The 45-year-old towboat Itasca had its engines and generators replaced earlier this year.

And the Twin Cities became greener, more efficient and healthier as a result, thanks to the latest chapter from an unsung consortium of business, nonprofit and government players.

The 65-foot Itasca plies the Mississippi River from upper Iowa to St. Paul. It was relaunched at St. Paul last week following a $400,000 overhaul.

That included replacement of its two 617-horsepower main engines with new ones from Bloomington-based Ziegler Cat in a move that is going to save the Itasca’s owner 1,000-plus gallons of fuel annually and cut pollution by the equivalent of 16,000-plus cars on the road.

“Retrofitting the Itasca is not only the right thing to do for the environment, it’s good for our business,” said Lee Nelson, president of Upper River Services (URS), owner of the Itasca, the largest of what is now two heavy-duty tow boats URS has renovated. “This project will save us money in fuel consumption and the new engines will allow us to move more products while using less energy.”

URS was not required by law to do this.

The Twin Cities already meets the requisite federal ambient air-quality standard.

Even if you don’t buy the “global warming” argument, and I do in the same way that if eight-out-of 10 cancer doctors tell me I have trouble I believe them, there’s a good environmental-economic-health play going on here.

Upgrading to cleaner-burning, energy-saving equipment pays myriad dividends in the long run. The same way the displacement of dirty coal and oil-burning power plants by decentralized wind power, complemented by efficient gas plants, has brought cleaner power and thousands of new technology and service jobs throughout the Upper Midwest.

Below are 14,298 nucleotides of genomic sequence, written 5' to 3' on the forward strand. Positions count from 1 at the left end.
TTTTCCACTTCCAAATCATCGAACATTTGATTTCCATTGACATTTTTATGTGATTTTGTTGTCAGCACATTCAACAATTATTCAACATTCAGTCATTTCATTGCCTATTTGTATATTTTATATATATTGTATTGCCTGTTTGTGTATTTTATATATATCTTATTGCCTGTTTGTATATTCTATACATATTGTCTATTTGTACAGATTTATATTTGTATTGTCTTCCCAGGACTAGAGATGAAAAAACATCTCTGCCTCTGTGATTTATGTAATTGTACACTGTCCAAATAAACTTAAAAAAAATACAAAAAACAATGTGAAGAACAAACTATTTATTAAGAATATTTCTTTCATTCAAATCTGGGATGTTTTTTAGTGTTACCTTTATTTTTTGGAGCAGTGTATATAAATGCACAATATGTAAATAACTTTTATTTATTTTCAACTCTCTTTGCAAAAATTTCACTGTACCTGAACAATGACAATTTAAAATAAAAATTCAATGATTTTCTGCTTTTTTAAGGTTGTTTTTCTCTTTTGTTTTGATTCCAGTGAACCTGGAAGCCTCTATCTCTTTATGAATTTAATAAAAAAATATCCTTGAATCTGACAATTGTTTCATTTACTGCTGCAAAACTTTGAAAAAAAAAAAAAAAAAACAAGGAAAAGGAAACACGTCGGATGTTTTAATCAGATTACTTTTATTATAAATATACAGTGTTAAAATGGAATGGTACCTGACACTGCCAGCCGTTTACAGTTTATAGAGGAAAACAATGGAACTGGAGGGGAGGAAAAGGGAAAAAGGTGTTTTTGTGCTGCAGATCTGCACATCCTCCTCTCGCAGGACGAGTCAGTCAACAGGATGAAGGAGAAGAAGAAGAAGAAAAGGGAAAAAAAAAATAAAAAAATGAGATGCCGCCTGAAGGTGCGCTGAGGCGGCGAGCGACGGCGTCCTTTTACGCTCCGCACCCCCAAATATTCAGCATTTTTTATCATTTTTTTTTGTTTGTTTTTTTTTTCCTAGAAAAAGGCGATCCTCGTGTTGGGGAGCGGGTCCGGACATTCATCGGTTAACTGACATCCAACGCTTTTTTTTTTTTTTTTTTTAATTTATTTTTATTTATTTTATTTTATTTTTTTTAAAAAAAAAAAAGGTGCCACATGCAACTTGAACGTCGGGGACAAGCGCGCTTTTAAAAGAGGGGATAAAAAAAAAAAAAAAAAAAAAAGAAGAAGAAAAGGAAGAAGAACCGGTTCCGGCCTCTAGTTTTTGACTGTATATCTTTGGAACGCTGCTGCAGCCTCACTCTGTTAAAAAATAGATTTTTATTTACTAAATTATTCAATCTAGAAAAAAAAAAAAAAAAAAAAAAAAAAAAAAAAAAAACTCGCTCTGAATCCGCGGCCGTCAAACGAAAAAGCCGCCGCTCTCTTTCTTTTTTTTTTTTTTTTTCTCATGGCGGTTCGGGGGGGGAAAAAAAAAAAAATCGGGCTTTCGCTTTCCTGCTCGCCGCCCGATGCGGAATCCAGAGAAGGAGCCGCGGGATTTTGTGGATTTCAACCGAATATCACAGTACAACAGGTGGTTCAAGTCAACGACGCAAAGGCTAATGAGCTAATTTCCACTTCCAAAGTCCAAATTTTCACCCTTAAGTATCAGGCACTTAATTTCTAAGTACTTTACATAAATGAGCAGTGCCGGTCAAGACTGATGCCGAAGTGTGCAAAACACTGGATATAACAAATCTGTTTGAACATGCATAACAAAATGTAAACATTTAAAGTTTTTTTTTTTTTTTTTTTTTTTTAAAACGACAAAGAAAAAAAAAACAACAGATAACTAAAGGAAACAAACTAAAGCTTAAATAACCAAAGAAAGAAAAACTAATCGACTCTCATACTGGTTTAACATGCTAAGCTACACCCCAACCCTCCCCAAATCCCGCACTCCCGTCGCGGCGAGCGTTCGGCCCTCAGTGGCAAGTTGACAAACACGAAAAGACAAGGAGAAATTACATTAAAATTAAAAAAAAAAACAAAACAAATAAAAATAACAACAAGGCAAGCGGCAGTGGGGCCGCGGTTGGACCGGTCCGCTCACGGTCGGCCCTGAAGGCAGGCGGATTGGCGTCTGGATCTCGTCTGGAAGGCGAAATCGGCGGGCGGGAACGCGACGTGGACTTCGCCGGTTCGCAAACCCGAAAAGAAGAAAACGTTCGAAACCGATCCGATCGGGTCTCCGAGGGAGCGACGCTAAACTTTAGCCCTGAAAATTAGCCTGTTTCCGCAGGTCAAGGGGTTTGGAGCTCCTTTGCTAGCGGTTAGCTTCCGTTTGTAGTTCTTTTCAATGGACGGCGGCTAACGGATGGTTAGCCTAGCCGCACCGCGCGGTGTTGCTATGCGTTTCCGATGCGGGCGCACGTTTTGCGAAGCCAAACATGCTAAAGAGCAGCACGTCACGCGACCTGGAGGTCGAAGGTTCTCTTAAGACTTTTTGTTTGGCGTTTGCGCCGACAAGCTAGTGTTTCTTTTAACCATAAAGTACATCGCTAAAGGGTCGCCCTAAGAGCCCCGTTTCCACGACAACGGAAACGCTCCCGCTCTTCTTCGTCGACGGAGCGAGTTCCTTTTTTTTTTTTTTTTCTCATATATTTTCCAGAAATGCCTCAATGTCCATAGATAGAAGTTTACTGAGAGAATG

URS will save fuel — which is fortunate timing as prices are rising — thanks to the more-efficient engines, including two smaller ones. And the air will be that much cleaner. Air pollution long has been linked to environmental illnesses, including cancer.

“Reducing air pollution has major health benefits including decreasing the risk of respiratory and heart issues,” said Frank Acevedo, a program manager with the U.S. Environmental Protection Agency. “This is a unique model of diverse partners coming together for individual and common benefits.”

This also is the latest step forward for Project Green Fleet, a 13-year-old collaboration among industry, nonprofits and government that started cleaning up old diesel school buses that have been linked to childhood asthma and other nasty stuff.

There is also a financial incentive that helped Upper River and other business people make the pollution-cutting conversions sooner rather than later.

Sixty percent of the cost of the Itasca’s engine-and-generator overhaul, for example was paid for by Upper River. The rest came from private donors, such as Flint Hills Resources. Over the years, the Minnesota Chamber of Commerce, Mayo Clinic, Xcel Energy and other companies have been involved.

“We recognize the pioneering leadership of these companies,” said Bill Droessler, a former insurance company lawyer who has run Project Green Fleet for the nonprofit Environmental Initiative since 2005. “URS is … moving ahead of when it would normally move to replace these engines.

“And if these companies didn’t come together with us, we would not get federal funds coming to Minnesota. The money would go to Chicago and Milwaukee, places not in compliance with federal ambient air-pollution standards. The funds that 3M, Flint Hills and others put in allow us to put packages together that have helped the whole state.”

The private sector has invested more than $10 for every $1 in public money invested in Project Green Fleet.

Environmental Initiative (EI) has been around for 25 years, building industry-regulator partnerships to mitigate Minnesota environmental issues that have achieved “measurable, positive, environmental outcomes.”

EI and the Minnesota Chamber spawned Clean Air Minnesota, a diverse coalition of industry, nonprofit and government air-quality specialists who work proactively on air-pollution issues. Over the years, Clean Air Minnesota, including Green Fleet, has cut the air-quality equivalent of 1.3 million cars from the road annually, fostering cost-effective projects from Grand Rapids to Rochester.

Droessler, who once worked on “Superfund” cases, cleaning up toxic pollution that threatened health and cost hundreds of millions of dollars to clean up, knows something about the price avoided by investing in prevention and creative solutions to environmental challenges.

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Neal St. Anthony has been a Star Tribune business columnist and reporter since 1984. He can be contacted at